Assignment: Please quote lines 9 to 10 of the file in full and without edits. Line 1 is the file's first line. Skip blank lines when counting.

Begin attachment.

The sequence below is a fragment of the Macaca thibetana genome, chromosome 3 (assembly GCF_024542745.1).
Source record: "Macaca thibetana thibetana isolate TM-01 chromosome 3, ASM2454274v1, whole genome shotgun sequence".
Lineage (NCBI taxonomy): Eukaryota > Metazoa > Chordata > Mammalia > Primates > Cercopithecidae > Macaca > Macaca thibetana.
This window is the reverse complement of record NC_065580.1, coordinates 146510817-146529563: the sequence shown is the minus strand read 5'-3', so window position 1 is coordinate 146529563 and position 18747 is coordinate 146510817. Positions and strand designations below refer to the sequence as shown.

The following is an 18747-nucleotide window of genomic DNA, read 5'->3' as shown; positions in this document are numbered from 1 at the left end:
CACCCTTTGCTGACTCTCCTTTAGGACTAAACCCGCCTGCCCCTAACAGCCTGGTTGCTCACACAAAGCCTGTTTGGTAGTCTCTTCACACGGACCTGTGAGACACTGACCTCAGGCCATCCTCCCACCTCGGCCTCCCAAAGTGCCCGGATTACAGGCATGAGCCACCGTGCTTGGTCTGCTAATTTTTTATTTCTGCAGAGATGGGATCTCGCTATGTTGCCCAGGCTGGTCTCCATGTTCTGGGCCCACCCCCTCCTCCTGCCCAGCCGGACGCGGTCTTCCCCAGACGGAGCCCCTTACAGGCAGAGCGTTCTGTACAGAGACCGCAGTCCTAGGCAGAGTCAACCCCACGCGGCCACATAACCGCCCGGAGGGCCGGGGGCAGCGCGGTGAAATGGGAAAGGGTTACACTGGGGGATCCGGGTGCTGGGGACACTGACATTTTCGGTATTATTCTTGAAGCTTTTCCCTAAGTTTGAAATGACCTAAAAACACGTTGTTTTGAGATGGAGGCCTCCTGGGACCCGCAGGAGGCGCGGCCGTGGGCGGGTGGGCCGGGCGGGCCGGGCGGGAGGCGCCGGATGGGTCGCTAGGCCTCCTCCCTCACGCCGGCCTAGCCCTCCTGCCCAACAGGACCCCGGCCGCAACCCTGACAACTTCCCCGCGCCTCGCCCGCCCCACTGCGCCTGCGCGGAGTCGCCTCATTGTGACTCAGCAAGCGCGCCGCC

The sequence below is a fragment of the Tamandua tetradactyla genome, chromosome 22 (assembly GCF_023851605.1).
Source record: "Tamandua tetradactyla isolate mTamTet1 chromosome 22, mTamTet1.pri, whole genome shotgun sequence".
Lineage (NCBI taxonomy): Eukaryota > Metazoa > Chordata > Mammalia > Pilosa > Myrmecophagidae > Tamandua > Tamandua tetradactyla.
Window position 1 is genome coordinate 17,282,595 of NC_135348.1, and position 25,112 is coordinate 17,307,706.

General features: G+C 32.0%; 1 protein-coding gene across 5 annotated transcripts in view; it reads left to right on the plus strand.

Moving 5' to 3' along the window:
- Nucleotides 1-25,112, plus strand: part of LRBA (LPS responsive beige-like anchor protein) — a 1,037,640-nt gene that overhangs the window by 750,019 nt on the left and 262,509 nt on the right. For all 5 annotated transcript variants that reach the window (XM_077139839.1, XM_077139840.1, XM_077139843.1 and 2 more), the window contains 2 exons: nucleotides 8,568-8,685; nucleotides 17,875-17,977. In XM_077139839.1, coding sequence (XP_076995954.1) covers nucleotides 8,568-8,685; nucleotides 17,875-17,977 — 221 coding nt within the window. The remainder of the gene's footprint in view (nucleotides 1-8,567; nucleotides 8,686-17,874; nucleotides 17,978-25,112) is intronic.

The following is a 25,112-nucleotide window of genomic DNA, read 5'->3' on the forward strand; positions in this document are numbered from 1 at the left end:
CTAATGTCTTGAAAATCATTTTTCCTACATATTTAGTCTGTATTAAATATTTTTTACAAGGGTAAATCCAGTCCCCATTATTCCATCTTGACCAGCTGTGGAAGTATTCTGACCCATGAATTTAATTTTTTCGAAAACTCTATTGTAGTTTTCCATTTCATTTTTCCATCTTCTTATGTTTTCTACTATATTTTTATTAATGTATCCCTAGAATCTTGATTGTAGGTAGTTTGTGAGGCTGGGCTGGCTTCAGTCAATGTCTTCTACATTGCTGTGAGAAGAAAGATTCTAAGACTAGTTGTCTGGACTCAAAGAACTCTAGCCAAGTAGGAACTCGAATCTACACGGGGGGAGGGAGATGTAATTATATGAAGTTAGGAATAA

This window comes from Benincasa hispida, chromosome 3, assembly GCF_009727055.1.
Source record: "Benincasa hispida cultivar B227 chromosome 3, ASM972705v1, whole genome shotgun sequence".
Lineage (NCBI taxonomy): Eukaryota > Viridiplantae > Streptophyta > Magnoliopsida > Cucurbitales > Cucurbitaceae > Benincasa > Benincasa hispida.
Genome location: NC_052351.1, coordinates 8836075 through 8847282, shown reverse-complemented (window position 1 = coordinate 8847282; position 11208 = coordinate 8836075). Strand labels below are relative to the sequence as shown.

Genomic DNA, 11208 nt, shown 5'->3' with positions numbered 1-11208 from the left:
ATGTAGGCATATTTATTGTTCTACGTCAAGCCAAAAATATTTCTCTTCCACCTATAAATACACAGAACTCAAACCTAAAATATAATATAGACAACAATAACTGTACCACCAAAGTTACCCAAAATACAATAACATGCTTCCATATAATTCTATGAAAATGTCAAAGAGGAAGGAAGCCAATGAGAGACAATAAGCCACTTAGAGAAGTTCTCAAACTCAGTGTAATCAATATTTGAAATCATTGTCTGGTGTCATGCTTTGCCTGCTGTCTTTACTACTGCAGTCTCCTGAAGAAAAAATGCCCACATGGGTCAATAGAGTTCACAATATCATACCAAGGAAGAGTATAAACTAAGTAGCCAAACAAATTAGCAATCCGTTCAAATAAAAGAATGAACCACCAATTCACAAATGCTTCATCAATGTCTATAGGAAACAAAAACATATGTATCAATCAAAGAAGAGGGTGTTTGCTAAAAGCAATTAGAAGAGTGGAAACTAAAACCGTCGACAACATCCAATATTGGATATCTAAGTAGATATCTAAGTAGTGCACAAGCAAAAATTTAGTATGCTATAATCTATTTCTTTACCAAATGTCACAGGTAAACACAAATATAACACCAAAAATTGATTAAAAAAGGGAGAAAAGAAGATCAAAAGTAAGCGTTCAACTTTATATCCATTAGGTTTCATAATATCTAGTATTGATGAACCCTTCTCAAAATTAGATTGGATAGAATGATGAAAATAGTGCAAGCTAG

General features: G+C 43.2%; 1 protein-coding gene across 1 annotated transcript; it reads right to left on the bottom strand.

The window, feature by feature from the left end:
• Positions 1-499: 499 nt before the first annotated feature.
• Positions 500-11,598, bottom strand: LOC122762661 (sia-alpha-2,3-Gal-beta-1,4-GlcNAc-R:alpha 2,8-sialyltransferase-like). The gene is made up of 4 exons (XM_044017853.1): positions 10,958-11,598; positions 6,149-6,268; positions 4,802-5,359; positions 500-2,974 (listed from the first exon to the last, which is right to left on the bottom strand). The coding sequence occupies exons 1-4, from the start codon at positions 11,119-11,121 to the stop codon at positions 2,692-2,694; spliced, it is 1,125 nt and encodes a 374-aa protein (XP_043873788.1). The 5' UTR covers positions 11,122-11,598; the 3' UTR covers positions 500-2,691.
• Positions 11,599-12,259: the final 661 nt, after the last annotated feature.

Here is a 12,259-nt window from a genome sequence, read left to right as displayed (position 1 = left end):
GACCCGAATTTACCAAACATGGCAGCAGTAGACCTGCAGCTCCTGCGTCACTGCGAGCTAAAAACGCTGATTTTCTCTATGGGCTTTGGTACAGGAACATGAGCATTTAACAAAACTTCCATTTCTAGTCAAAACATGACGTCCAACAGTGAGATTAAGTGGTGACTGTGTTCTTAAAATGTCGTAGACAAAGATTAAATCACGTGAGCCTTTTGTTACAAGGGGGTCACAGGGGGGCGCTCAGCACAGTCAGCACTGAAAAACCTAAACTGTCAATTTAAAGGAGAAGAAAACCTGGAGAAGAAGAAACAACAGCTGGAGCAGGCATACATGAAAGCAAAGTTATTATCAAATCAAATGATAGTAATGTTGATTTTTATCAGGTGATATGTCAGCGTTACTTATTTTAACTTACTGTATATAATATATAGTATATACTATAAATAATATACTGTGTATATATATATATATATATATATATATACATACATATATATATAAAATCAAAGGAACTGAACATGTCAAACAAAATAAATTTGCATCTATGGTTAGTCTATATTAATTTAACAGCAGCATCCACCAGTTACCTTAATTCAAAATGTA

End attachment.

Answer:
Lineage (NCBI taxonomy): Eukaryota > Metazoa > Chordata > Mammalia > Pilosa > Myrmecophagidae > Tamandua > Tamandua tetradactyla.
Window position 1 is genome coordinate 17,282,595 of NC_135348.1, and position 25,112 is coordinate 17,307,706.